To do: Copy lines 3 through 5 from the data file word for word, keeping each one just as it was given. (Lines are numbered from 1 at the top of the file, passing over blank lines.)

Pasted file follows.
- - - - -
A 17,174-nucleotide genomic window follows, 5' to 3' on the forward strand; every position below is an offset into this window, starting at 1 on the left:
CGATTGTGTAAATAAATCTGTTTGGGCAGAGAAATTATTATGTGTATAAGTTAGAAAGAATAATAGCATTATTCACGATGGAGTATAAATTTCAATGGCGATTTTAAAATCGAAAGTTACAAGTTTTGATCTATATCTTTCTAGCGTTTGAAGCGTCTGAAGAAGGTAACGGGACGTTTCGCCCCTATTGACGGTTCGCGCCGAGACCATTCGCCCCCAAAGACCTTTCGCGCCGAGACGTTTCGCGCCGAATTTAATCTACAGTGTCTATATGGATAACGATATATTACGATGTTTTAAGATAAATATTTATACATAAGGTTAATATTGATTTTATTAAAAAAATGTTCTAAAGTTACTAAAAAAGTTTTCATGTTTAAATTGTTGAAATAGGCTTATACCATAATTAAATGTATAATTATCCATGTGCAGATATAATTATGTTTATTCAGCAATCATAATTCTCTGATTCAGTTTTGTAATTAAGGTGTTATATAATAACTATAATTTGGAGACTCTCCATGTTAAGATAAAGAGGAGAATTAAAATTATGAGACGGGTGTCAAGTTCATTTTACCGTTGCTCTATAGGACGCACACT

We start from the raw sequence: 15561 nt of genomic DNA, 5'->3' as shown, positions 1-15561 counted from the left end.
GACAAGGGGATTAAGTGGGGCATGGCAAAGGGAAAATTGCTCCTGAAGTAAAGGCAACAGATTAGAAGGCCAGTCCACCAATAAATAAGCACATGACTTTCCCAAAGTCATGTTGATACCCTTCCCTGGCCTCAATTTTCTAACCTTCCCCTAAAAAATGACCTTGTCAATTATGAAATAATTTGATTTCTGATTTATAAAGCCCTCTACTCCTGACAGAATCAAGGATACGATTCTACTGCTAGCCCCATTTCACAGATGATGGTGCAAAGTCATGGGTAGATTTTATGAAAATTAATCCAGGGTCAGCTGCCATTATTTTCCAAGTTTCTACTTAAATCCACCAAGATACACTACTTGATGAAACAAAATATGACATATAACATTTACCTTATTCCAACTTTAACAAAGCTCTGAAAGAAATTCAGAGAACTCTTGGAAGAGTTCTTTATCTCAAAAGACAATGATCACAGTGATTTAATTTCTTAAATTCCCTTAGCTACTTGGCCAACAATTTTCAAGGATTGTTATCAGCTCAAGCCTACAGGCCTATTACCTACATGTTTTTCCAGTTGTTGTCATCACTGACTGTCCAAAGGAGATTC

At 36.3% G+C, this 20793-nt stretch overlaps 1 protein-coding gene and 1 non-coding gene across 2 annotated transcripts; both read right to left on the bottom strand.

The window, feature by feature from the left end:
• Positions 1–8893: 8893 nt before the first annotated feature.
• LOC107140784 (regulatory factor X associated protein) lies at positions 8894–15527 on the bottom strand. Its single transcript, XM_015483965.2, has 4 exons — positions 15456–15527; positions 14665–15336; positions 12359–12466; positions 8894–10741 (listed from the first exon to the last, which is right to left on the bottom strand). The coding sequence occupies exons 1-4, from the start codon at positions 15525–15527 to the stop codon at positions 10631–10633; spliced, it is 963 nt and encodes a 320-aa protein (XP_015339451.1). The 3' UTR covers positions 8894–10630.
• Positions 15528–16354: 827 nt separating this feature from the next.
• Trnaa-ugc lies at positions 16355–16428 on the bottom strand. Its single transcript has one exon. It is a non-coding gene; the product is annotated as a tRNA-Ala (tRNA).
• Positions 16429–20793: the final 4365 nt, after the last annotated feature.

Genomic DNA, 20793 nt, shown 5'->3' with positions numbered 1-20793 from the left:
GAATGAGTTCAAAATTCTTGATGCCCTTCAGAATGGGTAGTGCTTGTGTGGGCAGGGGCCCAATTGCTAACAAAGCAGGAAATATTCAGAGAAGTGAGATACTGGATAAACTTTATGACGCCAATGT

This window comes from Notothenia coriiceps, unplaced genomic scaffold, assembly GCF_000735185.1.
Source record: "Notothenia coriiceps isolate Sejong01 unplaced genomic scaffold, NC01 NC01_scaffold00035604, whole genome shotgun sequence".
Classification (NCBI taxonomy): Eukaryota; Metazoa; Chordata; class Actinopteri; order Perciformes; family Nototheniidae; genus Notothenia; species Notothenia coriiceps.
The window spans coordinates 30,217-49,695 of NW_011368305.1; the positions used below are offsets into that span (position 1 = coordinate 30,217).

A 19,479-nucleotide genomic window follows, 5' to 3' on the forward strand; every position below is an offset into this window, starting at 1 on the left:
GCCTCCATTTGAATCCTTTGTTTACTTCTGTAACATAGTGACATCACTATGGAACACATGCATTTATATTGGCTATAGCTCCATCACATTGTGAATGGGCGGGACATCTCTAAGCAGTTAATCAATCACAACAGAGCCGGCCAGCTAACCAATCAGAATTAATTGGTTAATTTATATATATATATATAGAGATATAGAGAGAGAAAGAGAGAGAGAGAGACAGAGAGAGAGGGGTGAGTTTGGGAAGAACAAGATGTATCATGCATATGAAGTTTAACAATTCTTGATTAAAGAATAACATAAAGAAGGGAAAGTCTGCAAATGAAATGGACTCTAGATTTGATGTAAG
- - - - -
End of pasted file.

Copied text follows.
We start from the raw sequence: 15561 nt of genomic DNA, 5'->3' as shown, positions 1-15561 counted from the left end.
GACAAGGGGATTAAGTGGGGCATGGCAAAGGGAAAATTGCTCCTGAAGTAAAGGCAACAGATTAGAAGGCCAGTCCACCAATAAATAAGCACATGACTTTCCCAAAGTCATGTTGATACCCTTCCCTGGCCTCAATTTTCTAACCTTCCCCTAAAAAATGACCTTGTCAATTATGAAATAATTTGATTTCTGATTTATAAAGCCCTCTACTCCTGACAGAATCAAGGATACGATTCTACTGCTAGCCCCATTTCACAGATGATGGTGCAAAGTCATGGGTAGATTTTATGAAAATTAATCCAGGGTCAGCTGCCATTATTTTCCAAGTTTCTACTTAAATCCACCAAGATACACTACTTGATGAAACAAAATATGACATATAACATTTACCTTATTCCAACTTTAACAAAGCTCTGAAAGAAATTCAGAGAACTCTTGGAAGAGTTCTTTATCTCAAAAGACAATGATCACAGTGATTTAATTTCTTAAATTCCCTTAGCTACTTGGCCAACAATTTTCAAGGATTGTTATCAGCTCAAGCCTACAGGCCTATTACCTACATGTTTTTCCAGTTGTTGTCATCACTGACTGTCCAAAGGAGATTC

At 36.3% G+C, this 20793-nt stretch overlaps 1 protein-coding gene and 1 non-coding gene across 2 annotated transcripts; both read right to left on the bottom strand.